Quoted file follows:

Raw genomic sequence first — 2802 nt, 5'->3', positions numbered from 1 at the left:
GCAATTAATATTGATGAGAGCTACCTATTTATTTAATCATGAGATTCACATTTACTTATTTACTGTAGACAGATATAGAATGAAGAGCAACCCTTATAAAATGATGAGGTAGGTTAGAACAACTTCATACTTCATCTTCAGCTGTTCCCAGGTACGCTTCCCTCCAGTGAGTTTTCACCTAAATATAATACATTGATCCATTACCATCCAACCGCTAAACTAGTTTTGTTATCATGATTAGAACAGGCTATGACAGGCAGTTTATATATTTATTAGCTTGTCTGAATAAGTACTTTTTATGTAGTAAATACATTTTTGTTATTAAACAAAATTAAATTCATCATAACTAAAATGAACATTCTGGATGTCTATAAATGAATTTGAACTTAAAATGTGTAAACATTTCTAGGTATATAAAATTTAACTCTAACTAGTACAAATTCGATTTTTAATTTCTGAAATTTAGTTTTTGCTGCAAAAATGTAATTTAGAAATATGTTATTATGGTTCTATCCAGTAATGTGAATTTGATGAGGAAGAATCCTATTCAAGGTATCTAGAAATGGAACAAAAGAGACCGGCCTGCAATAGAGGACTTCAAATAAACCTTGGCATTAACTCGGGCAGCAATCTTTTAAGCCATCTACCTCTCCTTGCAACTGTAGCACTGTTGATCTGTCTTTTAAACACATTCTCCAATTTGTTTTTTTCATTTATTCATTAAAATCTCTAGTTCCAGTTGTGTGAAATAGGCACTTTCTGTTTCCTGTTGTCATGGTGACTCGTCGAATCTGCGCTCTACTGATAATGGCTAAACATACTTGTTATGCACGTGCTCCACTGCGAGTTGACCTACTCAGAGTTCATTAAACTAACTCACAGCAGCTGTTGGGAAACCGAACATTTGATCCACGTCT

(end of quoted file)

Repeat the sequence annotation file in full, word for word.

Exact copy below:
Raw genomic sequence first — 2802 nt, 5'->3', positions numbered from 1 at the left:
GCAATTAATATTGATGAGAGCTACCTATTTATTTAATCATGAGATTCACATTTACTTATTTACTGTAGACAGATATAGAATGAAGAGCAACCCTTATAAAATGATGAGGTAGGTTAGAACAACTTCATACTTCATCTTCAGCTGTTCCCAGGTACGCTTCCCTCCAGTGAGTTTTCACCTAAATATAATACATTGATCCATTACCATCCAACCGCTAAACTAGTTTTGTTATCATGATTAGAACAGGCTATGACAGGCAGTTTATATATTTATTAGCTTGTCTGAATAAGTACTTTTTATGTAGTAAATACATTTTTGTTATTAAACAAAATTAAATTCATCATAACTAAAATGAACATTCTGGATGTCTATAAATGAATTTGAACTTAAAATGTGTAAACATTTCTAGGTATATAAAATTTAACTCTAACTAGTACAAATTCGATTTTTAATTTCTGAAATTTAGTTTTTGCTGCAAAAATGTAATTTAGAAATATGTTATTATGGTTCTATCCAGTAATGTGAATTTGATGAGGAAGAATCCTATTCAAGGTATCTAGAAATGGAACAAAAGAGACCGGCCTGCAATAGAGGACTTCAAATAAACCTTGGCATTAACTCGGGCAGCAATCTTTTAAGCCATCTACCTCTCCTTGCAACTGTAGCACTGTTGATCTGTCTTTTAAACACATTCTCCAATTTGTTTTTTTCATTTATTCATTAAAATCTCTAGTTCCAGTTGTGTGAAATAGGCACTTTCTGTTTCCTGTTGTCATGGTGACTCGTCGAATCTGCGCTCTACTGATAATGGCTAAACATACTTGTTATGCACGTGCTCCACTGCGAGTTGACCTACTCAGAGTTCATTAAACTAACTCACAGCAGCTGTTGGGAAACCGAACATTTGATCCACGTCT